The trailer of Akshay Kumar starrer Laxmmi Bomb, directed by Raghava Lawrence, has just surfaced on the web and it will have a 9th November Diwali release on Disney Plus Hotstar.
It is the remake of Lawrence’s original Tamil film Muni 2: Kanchana and the Bollywood version also has Kiara Advani in the cast.
The first glimpse starts with a scary note, giving the impression that it is a horror flick but as soon as one watches it further, it emerges as a crazy wild-side of Akshay’s character.
Muni 2 showcases the main protagonist who is scared to venture outside gets possessed by a ghost and starts behaving weirdly.
The ghost turns out to be a transgender woman who vows vengeance on an MLA who murdered herself and family for land-grabbing.
Whilst the trailer does not reveal much about the apparition, it seems like the Hindi will also follow suit, as we see almost a demonic representation of her character.
Majorly, we saw comical undertones of the main character getting possessed in the Bollywood trailer.
But we don’t get a glimpse of how the transgender woman faces the hardship of coming to terms with her emotions in acceptance of her identity – which is what Muni 2 touched on.
Having seen the trailer, it has made me question whether the transgender community has been represented fairly over the years in Bollywood?
Stereotypical and Antagonising Representations
A few Mahesh Bhatt films – namely Sadak (1991), Sangharsh (1999) and Murder 2 (2011) portray transgender people in a sinister and antagonistic way.
Sadak exhibits Maharani (Sadashiv Amarpukar) as an evil brothel madame who tortures and trafficks young women.
Given that such a character is given a prominent screen-space, most stereotypical tropes are included and this in-turn portrays the community in a condescending manner.
Then in Sangharsh, Lajja Shankar Pandey (Ashutosh Rana) is a rather Hinduphobic representation.
As such, the character is seen as someone who is a Kali worshipper, abducted little children, sacrificed and cannibalised them at a Satan-like Kali’s altar.
On a similar vein, Dheeraj Pandey (Prashant Narayanan) in Murder 2 is a serial killer and kidnapper, castrated himself and became a eunuch to get rid of his sex addiction, with the help of a fellow eunuch and a big-shot politician, Nirmala Pandit.
All these films depict transgender people as menacing and evil, almost branding them as the villains of society.
What’s worse is that comedies like Kya Kool Hai Hum franchise, Partner and Masti have also showcased predatory representations of transgender women.
Straight men are terrified at the thought of being with a transgender person and their transphobia further demonises the third gender.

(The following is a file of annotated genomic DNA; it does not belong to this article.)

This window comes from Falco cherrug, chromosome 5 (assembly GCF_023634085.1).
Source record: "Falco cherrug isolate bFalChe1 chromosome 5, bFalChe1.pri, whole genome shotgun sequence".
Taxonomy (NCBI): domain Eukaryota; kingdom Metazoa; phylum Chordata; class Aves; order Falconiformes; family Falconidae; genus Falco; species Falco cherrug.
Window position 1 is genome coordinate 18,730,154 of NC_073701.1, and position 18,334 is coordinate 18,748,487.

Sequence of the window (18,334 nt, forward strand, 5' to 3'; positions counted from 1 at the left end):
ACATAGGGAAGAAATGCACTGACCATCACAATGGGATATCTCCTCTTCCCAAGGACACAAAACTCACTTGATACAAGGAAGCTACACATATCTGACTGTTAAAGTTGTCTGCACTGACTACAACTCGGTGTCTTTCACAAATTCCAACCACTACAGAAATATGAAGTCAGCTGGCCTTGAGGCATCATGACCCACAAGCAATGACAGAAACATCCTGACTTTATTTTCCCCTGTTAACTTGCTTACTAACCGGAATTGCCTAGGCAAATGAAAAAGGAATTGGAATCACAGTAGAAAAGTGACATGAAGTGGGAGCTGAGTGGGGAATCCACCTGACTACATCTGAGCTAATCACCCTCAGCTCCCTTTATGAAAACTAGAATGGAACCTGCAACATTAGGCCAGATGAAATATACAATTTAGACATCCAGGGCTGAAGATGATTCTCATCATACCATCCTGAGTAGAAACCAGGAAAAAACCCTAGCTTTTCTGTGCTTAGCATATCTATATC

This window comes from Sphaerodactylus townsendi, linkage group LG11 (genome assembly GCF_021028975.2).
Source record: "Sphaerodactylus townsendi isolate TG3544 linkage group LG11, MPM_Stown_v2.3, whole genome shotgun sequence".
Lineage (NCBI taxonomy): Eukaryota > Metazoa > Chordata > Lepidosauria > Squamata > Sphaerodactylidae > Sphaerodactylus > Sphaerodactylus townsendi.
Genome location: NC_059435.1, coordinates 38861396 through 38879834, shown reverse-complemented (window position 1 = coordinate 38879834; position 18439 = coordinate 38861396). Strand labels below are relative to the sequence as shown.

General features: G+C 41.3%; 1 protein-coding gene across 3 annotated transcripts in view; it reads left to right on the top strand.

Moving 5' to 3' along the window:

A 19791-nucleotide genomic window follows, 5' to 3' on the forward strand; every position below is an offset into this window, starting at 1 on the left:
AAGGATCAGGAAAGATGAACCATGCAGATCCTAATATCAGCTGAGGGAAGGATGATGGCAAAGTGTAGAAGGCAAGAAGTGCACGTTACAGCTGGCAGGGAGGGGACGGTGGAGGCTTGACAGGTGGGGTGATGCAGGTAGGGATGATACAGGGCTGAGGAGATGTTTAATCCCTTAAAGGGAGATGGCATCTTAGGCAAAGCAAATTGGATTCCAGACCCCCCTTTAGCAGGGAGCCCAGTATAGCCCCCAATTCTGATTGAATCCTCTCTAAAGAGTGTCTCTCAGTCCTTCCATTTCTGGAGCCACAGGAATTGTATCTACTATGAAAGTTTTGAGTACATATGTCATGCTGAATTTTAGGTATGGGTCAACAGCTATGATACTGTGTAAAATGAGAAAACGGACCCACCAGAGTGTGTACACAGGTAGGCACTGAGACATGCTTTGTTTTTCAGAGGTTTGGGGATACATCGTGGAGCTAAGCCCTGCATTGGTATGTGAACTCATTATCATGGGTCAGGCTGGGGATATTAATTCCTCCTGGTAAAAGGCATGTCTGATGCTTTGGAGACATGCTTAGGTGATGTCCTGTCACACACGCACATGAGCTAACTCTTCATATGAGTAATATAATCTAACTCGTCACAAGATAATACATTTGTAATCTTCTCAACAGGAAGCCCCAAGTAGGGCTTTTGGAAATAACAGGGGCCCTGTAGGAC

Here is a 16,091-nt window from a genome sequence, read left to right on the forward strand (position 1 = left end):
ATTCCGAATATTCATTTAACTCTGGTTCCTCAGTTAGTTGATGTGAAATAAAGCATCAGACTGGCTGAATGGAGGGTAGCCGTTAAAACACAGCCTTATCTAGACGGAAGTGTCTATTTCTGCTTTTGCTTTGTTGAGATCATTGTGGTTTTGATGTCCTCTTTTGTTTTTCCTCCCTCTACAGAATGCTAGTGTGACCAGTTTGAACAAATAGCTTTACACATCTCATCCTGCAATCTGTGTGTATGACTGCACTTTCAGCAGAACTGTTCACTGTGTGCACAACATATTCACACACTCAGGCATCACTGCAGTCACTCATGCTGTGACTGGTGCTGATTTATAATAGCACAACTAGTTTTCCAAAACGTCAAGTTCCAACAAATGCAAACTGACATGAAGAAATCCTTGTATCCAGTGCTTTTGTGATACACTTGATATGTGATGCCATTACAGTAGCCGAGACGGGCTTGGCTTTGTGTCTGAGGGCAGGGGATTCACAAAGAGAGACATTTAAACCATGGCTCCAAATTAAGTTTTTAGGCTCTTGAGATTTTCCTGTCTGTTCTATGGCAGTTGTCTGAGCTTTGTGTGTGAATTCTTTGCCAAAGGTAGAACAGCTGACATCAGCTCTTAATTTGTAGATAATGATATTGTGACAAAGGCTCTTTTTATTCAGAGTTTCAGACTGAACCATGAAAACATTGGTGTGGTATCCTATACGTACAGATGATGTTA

As it is, seeking acceptance of equality is tough and such horrible depictions only worsen the matter.
Sensitive and (Some) Hopeful Portrayals
One cannot deny that there are scarce and very few depictions of transgender people, with films like Daayra (1996), Tamanna (1997) and Shabnam Mausi (2005), which did not really gain eyeballs by the prevailing audiences.
Amol Palekar’s Daayra is a courageous film which revolves around dealing with issues of sexuality and accepting people for what they are.
It shows a trans character who forms a close bond with a gender-fluid young girl who takes on a male identity.
Tamanna is apparently based on a true story about a celebrity transgender make-up/hairdresser, who adopts an abandoned baby.
The Mahesh Bhatt directorial is very complex and deals majorly about the societal reactions toward the Hijra community and a child’s reaction to having a parent who is trans.
Plus, it also touches on societal subjects like female-foeticide, misogyny and gender inequality.
Ashutosh Rana once again steps into the titular role of a transgender in the hard-hitting Shabnam Mausi.
The gritty and realistic movie based on the first transgender Indian to be elected to public office (MLA).
Arguably, for the first time in Hindi cinema, we saw a character from the third gender essayed as a hero who despite facing brutal circumstances, spearheads the community and fights for rights.
In some more recent works like Bombay Talkies and Dolly Kitty Aur Woh Chamakte Sitare, we’ve seen gender fluidity through the lens of children.
Whilst the ending of Bombay Talkies is questionable, it showcases a child dancing unapologetically to female-oriented songs, which his father strictly disapproves of.
As for Dolly Kitty, the mother eventually accepts her son’s inclination towards feminity, giving a sense of hope and progression.
The latter examples which we’ve explored in this article, are endeavours to provide a mature/sensitive insight into the lives and hurdles of transgender people.
But most of the ‘hopeful’ films like Daayra, Tamanna and Shabnam Mausi are quite emotionally heavy and heart-rending to watch nor are they ‘mainstream’ cinema.
At the same time, the ‘commercial’ films like Sadak, Sangharsh and Murder 2 are discriminatory and disrespectful by their constant demonisation of the community.
It can therefore be said that the representation of the transgender community is divided between two extremities, without any middle ground.
Whilst playing such roles is great for actors on individual levels, such general characterisations make us question why it’s always black and white and not grey?
Undoubtedly, trans people face extreme hardships and it is important to address their stories of challenges. In fact, non-Hindi movies have done that successfully in works like Super Deluxe and Canadian comedy-drama Venus.
However, I think we as a society deserve to also see uplifting Hindi movies which offer hope and progression of the community. It’s high time.
Laxmmi Bomb streams on Disney Plus Hotstar for a 9th November, Diwali release.
Watch the Laxmmi Bomb trailer here: